Then, how many interactions (e.g., people we need to introduce) will we need at minimum if we "get lucky" about the types of the "other people"...and what is the maximum number of people whereby we can deduce type if we're assured that all "other people" we introduce are different types?

    (This could also be a nice idea for a game...maybe you can pick things about the people you introduce that give you a clue towards type, so that you can deduce the type sooner....The fewer people you pick to nail down the type, the better the score.)

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    One other assumption for the puzzle I think is that people are only able to show one of the following: 1) their base function, or 2) the other person's dual-seeking...so we outlaw people adapting by going outside the ego block to display the other person's activation functions...because if that's allowed, then there's no solution, I think. To make it easier, we assume we can determine one of the following...either both are displaying each other's dual function, or not. So it's a 1 0 sort of thing. (One could change the rules to allow other kinds of information of course.)

    Actually, scratch that. That makes it WAY too easy. If we know that each person is using the other person's dual function, then we know on the first interaction from Se paired with Ti and a response of "1" (both displaying the other's dual function) that the first person is ESE and the other ILI. I guess this puzzle will need better rules, so it's possible, but not overly easy.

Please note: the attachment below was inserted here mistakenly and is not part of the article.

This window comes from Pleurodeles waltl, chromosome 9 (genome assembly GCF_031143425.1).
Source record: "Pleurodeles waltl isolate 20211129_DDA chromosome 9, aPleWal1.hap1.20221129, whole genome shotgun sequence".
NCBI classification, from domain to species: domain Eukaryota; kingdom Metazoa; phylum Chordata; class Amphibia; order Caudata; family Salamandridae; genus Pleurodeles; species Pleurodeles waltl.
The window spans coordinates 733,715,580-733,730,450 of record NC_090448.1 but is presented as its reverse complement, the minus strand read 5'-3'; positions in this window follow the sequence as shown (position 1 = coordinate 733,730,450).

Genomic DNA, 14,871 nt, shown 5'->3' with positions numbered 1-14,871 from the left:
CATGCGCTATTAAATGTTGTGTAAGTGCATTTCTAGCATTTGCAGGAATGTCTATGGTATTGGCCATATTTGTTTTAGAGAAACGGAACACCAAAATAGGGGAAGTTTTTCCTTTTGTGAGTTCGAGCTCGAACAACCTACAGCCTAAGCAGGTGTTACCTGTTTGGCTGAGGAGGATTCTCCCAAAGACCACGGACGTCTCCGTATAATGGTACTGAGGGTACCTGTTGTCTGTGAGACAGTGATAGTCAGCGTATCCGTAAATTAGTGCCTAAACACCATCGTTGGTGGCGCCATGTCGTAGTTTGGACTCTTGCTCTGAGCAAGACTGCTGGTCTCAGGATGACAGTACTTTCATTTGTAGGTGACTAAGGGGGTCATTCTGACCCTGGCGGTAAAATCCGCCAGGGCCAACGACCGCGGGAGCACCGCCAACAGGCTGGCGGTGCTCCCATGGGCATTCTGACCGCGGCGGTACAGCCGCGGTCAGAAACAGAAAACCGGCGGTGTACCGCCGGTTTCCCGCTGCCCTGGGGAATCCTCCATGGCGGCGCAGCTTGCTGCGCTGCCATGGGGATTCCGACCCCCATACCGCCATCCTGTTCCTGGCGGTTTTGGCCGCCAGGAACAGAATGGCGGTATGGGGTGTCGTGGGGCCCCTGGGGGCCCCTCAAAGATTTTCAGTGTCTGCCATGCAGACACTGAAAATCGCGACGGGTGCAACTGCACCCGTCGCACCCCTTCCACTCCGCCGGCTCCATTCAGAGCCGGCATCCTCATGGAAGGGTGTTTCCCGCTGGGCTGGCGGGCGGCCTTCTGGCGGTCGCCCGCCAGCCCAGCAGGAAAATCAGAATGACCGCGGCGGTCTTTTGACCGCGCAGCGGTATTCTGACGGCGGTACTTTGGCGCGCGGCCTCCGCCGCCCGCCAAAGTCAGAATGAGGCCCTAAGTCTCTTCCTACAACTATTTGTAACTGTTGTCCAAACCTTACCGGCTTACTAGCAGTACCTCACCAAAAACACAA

If we make the rule that "1" equals that each is displaying a function in the other person's quadra, that makes it a little better, but still maybe overly easy. So then in the first interaction, it's either ESE/ILI or they're both Beta ST, but as soon as the first person shows Fe or Fi, Beta ST's out and game's over.
    Last edited by Jonathan; 08-16-2011 at 11:23 PM.

  11. #11

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    Quote Originally Posted by Vois View Post
    I see aestrevix's point, that conversations are a bit more complicated than 2 functions being used
    Yeah, I also think it's a simplification to boil down what each person is saying into only one function...that's a common abuse on the forum. But I also agree that Mountain Dew's main point isn't relying on that simplification; he's really just pointing out that people adapt to others by using functions from the opposite quadra. I think that part is true.

  12. #12
    Don't forget the the thehotelambush's Avatar
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    @MD IMO the person being typed doesn't even need to be talking to someone. A sample of writing or a speech is often a good piece of evidence for typing someone. The benefit to seeing interactions is information on how someone *reacts* to information elements.